If you think about what’s transforming business today, whether you’re in banking or otherwise, it boils down to the customer experience (CX). And this fundamental shift from focusing on products and services to customer experiences is arguably being driven by industries outside of banking. So how do banks (of all shapes and sizes) keep up with these shifting expectations of consumers?
In this post, we’ll outline how CX is changing the game for banking and how you can provide and benchmark your self-service experiences to meet your customers’ needs and outperform the competition.
Today, companies compete against the best experience their customers have ever had. Consumers have grown accustomed to Amazon-like and Uber-type experiences, which are now expected across all industries. This is a fundamental shift in how you have to market yourself, influence your prospects, and engage with your customers.
In order to keep pace with the changing expectations of consumers, delivering on CX is a mix of in-person and digital experiences.
The digital landscape is growing. And it’s making it easier for competitors to cater to consumers' changing attitudes and financial needs. As more and more brands try their hand at modernising their CX, it's getting harder for traditional players (using traditional methods) to keep up.
Related reading: CX vs. UX: what’s the difference?
More and more, consumers are breaking away from traditional methods of banking—like going into physical branches and reaching out to call centers for support. In fact, 50% of consumers report interacting with their bank through mobile apps or websites at least once a week, compared to the 32% two years ago. And perhaps even more staggering is that 81% of consumers report attempting to solve issues themselves before contacting support.
4 in every 5 people are attempting to solve banking issues themselves before contacting support.
If these numbers surprise you, or even if they don’t, they do relay a sense of urgency for providing digital experiences and solutions that meet your consumers’ needs. This idea of digital transformation is not a new concept in the finance world, but it’s one with which companies still struggle.
Organizations spend billions of dollars to understand their customers through data, but the insight provided is limited at best. Your business is likely to have a CRM platform to show you what you’re doing with your customers, an analytics platform to show you what your customers are doing in your product, and a survey management platform to help you understand your consumers’ sentiment.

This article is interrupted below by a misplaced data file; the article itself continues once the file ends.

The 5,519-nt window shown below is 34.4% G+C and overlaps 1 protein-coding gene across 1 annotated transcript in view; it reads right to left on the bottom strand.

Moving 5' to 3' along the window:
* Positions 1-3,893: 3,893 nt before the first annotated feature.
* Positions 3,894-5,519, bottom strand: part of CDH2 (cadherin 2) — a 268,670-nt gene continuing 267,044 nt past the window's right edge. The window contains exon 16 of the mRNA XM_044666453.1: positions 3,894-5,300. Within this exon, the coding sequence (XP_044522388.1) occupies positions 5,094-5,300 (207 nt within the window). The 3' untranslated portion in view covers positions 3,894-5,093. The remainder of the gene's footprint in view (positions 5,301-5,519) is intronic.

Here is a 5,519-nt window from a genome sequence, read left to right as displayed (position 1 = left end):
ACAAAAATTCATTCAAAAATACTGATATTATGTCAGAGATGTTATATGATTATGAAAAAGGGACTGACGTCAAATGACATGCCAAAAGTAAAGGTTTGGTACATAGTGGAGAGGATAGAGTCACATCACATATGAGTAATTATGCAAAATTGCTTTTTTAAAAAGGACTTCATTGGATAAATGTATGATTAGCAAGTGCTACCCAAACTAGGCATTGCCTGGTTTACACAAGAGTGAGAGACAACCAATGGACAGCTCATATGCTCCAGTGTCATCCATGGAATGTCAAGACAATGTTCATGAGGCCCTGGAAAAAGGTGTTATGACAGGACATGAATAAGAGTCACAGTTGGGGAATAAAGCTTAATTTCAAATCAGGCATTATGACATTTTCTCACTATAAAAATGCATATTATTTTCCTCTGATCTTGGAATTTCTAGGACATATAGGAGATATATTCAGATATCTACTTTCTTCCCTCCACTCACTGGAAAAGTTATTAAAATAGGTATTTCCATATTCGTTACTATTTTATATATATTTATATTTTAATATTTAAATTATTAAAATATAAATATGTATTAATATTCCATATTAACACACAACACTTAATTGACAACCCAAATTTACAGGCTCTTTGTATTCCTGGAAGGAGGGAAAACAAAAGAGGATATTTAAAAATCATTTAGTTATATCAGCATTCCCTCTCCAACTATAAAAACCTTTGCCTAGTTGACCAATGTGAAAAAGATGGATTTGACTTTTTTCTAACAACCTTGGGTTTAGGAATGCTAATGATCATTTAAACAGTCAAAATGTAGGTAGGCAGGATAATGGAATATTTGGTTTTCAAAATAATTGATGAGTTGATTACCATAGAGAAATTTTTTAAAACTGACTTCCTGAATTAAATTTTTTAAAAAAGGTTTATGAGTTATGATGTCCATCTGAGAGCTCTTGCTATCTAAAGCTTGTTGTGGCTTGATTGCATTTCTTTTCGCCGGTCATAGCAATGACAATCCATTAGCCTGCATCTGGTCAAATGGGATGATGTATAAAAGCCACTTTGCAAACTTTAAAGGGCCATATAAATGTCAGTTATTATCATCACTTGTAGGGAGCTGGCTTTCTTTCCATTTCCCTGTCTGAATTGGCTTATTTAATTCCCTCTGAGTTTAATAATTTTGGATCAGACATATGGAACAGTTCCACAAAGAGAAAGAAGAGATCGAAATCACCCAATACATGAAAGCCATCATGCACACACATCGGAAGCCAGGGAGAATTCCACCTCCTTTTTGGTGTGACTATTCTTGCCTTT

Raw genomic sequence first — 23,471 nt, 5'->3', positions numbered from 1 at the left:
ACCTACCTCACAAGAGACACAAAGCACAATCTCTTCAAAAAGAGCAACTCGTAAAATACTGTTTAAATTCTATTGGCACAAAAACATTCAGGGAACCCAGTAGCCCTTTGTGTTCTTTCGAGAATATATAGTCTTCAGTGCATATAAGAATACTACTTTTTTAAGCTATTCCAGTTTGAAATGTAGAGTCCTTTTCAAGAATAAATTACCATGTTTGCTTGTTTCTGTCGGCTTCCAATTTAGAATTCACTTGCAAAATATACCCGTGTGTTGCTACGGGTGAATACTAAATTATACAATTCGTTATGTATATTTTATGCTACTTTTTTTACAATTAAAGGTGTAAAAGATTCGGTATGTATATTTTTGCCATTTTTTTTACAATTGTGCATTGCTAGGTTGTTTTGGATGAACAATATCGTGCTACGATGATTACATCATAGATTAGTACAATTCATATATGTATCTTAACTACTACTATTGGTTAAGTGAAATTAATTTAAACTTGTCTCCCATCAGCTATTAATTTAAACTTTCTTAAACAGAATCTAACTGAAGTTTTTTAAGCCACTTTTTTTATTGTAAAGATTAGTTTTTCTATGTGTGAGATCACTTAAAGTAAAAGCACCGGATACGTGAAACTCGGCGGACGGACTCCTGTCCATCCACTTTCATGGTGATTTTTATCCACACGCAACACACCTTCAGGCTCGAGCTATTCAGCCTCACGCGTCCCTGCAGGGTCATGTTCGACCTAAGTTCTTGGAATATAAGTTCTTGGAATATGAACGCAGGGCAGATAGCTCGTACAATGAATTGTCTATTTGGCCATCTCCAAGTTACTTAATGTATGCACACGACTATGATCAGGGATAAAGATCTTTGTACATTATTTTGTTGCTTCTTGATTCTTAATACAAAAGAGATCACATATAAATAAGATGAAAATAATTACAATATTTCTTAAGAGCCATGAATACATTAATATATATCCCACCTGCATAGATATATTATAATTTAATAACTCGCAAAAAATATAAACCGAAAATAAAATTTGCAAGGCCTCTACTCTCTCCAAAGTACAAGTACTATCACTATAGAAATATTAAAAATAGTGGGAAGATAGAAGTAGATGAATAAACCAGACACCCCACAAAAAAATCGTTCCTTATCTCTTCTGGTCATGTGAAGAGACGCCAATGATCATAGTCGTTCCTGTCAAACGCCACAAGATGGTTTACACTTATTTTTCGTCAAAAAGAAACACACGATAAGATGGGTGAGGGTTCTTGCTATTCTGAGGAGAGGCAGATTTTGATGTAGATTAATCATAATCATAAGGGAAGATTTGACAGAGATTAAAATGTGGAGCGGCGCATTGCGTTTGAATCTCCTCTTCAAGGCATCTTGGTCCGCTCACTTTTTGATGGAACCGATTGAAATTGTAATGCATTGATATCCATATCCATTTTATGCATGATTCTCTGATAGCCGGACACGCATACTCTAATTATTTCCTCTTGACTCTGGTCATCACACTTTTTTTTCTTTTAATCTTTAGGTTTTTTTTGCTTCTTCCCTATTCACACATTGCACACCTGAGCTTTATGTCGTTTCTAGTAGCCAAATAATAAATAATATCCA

However, none of these really help you to understand what it’s like to be your customer.
How does it feel to use your banking app or website? How are your digital touchpoints interconnected? How seamlessly can you solve problems on your own? Without answers to these questions, it can be difficult to provide the digital experiences your consumers want and need.
When it comes to understanding consumer expectations, the best way to begin is quite simple. Start by asking the right questions to the right audience.
In a recent test performed on the Human Insight Platform, we asked a diverse group of people to attempt to extend their overdraft using their mobile banking app. During the test, we asked several follow-up questions and some key insights emerged.
The first is that self-service is preferred as a channel:
See for yourself, and listen to some of the highlights from our test.
As you can see, this test reveals how customers feel about an experience that data is not able to provide. In just a few hours, we’re able to uncover the personal narratives of real people in order to better understand how they experience banking technology.
Earlier we said that consumers are comparing their banking experiences to the best they’ve ever had. So who is getting it right?
According to a study run by the UK government which asked customers how likely they would recommend their provider’s online and mobile banking services to friends and family, the following rankings emerged:
Perhaps not surprisingly, the newer banks found themselves at the top of the list. But why? We could speculate that they’re more agile and likely more flexible to change with consumer trends, but surveys like these are useful for guiding you to the narrative.
What are these leading banks doing to stay competitive?
Well, you can ask consumers what they like and dislike about your banking experiences and give yourself every advantage by staying deeply connected with them. You can even run benchmarking studies against your competition that help you uncover what it is about your competition that you might want to apply to your own business.
Take a listen to what some people have to say about different mobile self-service experiences.
While all banks aim to be customer-centric, the digital world is changing what that means. As we transition into an economy where consumers seek top-notch experiences, it’s imperative that you include consumer feedback throughout your development process. Many businesses are asking for feedback way too late. And this can result in a massive waste of time, resources, and bottom line.
By continuously collecting feedback, you’ll be better able to ensure that you’re delivering the products and experiences your customers actually want. It might not be easy at first. Collecting feedback is a muscle you need to flex over and over until it becomes a natural part of your decision-making process.
In the end, businesses aren't going digital for no reason. There are real benefits and ROI for banks that make customer-centricity their #1 goal. The best path to customer-centricity is to start talking to your customers and target audiences today.